PRINTABLE VERSION   EMAIL TO A FRIEND   RSS FEEDS 19:49 GMT, Monday, 10th Apr 2017, by William Clarke
PM markets: corn prices rise on rain-threat to US sowings

Corn futures led wheat higher, as some concerns about US planting weather encouraged short-covering.

Markets are also poised for tomorrow's world agriculture supply and demand estimates from the US Department of Agriculture.

This report will probably prove to be less important for sentiment than last month's US planting and stocks estimates, but with investors heavily short in cereals, there is room for some short covering.

Rains could stall planting

Concerns are growing about possible delays to corn plantings.

"Rain showers will favour the central Midwest, northwestern Delta, and southeastern Plains today and will favour the far southeastern Midwest and Delta tomorrow," said Kyle Tapley at MDA Weather Services.

"Showers will develop across the Plains on Wednesday and will spread across the western Midwest on Thursday and Friday," Mr Tapley said.

Although the showers across the central US will be good for winter wheat prospects, it threatens to slow corn planting.

"Wetter weather is expected across the Midwest next week, which will further improve soil moisture levels, but stall corn planting," Mr Tapley said.

'Unfavourable prospects'

"Corn is trading firmer as wet weather in the central US threatens to delay start to US corn planting," said Kim Rugel, at Benson Quinn Commodities.

"With USDA reducing potential planted acres year-on-year, any delays to planting could further lower acreage intentions," Ms Rugel said.

"The planting forecast looks unfavorable this week in the Midwest to get the corn crop planted," said CHS Hedging.

"Rain and even snow forecasted in some areas."

Strong export inspections, new sales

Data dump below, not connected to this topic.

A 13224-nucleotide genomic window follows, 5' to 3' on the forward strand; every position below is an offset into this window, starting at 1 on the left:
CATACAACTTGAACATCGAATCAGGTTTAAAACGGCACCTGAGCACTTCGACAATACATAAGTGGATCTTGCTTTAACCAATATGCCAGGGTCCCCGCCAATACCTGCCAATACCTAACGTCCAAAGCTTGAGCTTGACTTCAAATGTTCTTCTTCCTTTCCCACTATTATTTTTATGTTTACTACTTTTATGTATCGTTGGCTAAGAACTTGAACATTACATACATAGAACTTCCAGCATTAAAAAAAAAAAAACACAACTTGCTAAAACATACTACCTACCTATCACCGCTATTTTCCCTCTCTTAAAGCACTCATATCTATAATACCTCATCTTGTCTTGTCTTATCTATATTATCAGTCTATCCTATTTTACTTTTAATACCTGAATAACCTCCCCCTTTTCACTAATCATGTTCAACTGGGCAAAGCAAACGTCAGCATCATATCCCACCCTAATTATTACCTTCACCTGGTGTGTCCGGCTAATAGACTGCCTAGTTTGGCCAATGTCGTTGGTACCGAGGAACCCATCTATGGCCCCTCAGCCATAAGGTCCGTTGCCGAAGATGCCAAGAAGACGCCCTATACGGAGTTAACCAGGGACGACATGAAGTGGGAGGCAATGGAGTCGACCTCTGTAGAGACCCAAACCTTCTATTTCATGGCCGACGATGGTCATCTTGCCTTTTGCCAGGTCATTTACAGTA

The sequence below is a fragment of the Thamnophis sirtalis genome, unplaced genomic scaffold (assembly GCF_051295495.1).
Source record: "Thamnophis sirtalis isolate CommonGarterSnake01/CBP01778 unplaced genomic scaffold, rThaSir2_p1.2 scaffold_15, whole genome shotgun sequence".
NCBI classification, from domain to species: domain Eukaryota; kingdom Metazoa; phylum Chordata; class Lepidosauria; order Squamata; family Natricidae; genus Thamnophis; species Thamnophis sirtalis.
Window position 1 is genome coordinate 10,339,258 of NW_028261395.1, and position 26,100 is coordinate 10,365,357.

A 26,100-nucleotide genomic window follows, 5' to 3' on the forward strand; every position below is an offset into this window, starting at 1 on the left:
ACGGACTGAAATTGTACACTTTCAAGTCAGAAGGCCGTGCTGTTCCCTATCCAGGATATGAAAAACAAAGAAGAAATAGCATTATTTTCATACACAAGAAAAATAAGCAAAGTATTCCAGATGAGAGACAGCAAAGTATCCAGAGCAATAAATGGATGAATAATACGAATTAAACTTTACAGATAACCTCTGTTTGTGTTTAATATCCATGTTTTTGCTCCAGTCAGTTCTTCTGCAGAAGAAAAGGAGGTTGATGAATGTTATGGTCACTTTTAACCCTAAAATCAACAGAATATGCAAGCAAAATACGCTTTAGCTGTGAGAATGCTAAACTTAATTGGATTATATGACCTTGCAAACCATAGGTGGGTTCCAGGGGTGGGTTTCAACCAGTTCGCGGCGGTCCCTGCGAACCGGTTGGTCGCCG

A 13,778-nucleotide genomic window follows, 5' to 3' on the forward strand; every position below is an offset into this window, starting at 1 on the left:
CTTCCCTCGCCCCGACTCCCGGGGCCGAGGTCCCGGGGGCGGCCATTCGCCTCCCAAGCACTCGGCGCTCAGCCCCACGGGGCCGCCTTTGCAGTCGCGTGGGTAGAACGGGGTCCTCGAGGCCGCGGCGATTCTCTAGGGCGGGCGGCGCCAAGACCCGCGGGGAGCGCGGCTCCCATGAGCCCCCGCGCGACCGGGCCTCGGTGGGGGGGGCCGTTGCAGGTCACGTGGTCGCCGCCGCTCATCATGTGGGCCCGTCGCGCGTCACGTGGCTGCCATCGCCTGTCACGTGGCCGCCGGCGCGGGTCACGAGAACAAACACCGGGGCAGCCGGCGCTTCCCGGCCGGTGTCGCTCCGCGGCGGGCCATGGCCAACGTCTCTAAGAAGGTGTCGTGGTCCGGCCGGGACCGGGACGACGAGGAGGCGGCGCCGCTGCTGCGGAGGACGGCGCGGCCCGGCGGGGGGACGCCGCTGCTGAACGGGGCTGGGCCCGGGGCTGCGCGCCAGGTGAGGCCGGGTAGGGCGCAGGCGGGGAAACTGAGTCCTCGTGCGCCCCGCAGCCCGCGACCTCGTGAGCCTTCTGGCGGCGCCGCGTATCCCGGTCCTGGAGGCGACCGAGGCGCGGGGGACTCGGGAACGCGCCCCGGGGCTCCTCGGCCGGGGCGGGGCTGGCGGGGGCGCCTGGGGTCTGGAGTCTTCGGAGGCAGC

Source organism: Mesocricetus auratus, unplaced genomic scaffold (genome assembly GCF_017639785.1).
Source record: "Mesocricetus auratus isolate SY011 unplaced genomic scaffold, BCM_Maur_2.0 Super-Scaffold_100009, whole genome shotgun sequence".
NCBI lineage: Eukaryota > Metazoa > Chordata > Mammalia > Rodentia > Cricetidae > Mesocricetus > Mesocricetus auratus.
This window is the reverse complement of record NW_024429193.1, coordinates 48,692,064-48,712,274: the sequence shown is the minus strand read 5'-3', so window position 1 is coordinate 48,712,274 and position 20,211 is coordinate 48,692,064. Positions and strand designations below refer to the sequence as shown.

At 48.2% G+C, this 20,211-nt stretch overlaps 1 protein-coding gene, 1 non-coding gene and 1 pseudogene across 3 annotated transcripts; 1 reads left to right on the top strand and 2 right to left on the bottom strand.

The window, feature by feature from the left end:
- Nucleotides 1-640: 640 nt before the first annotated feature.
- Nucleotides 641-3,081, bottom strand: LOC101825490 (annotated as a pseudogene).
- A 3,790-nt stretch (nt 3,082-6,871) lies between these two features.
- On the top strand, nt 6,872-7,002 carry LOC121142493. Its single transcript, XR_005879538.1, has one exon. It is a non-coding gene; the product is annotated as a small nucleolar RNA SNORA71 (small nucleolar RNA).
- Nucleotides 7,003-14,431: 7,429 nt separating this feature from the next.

Corn markets also got some support from US corn exports, with weekly inspections reported at a respectable 1.17m tonnes.

And the US Department of Agriculture reported flash sale of 101,000 tonnes of corn to an unknown destination was announced this morning for the 2016-17 marketing year.

May corn futures finished up 2.1%, at $3.67 a bushel.

Wheat futures also rose on short-covering, with May Chicago futures up 1.1% on the day, finishing at $4.28 ¾ a bushel.

Ran support for soybeans ease

Soybean markets got some early support from the unwanted weekend rains in Argentina.

But the fact is these rains were no more widespread than forecast, and weather is now expected to turn drier.

"Rains favoured most of the major growing areas in Argentina over the weekend… stalling corn and soybean harvesting," said Mr Tapley.

"Rain will linger in southern Santa Fe, Entre Rios, and Buenos Aires today, but dry weather is expected otherwise this week."

"The drier weather should ease wetness and allow corn and soybean harvesting to get back on track," Mr Tapley said. "Mostly dry weather should continue across the major growing areas next week."

And extra pressure on soybeans came from the tumbling palm oil markets, thanks to bigger-than-expected Malaysians stocks.

May soybean futures finished flat on the day, at $9.41 ¼ a bushel.

Cocoa prices slump further

The sell-off in cocoa markets continue, as the size of the forecast global cocoa production surplus is re-asserting itself after a stalled rally.

"The expectation of record-high global supply in 2016-17 is continuing to pressure prices, though there have been no new concrete figures to support this," said Commerzbank.

July New York cocoa settled down 2.1%, at $1,964 a tonne.

Coffee market eases

Coffee futures came under pressure, as Rabobank lifted its estimate of the production in the current year, by 2.3m bags, to 154.0m bags.

Rabobank lowered its forecast for 2017-18 by 2.4m bags, to 153.0m bags.

But the bank warned of a potentially "monstrous" crop from Brazil in 2018-19, thanks

May arabica coffee settled down 0.1%, at 139.85 cents a pound.

May robusta fell 0.7%, to settle at $2,154 a tonne.

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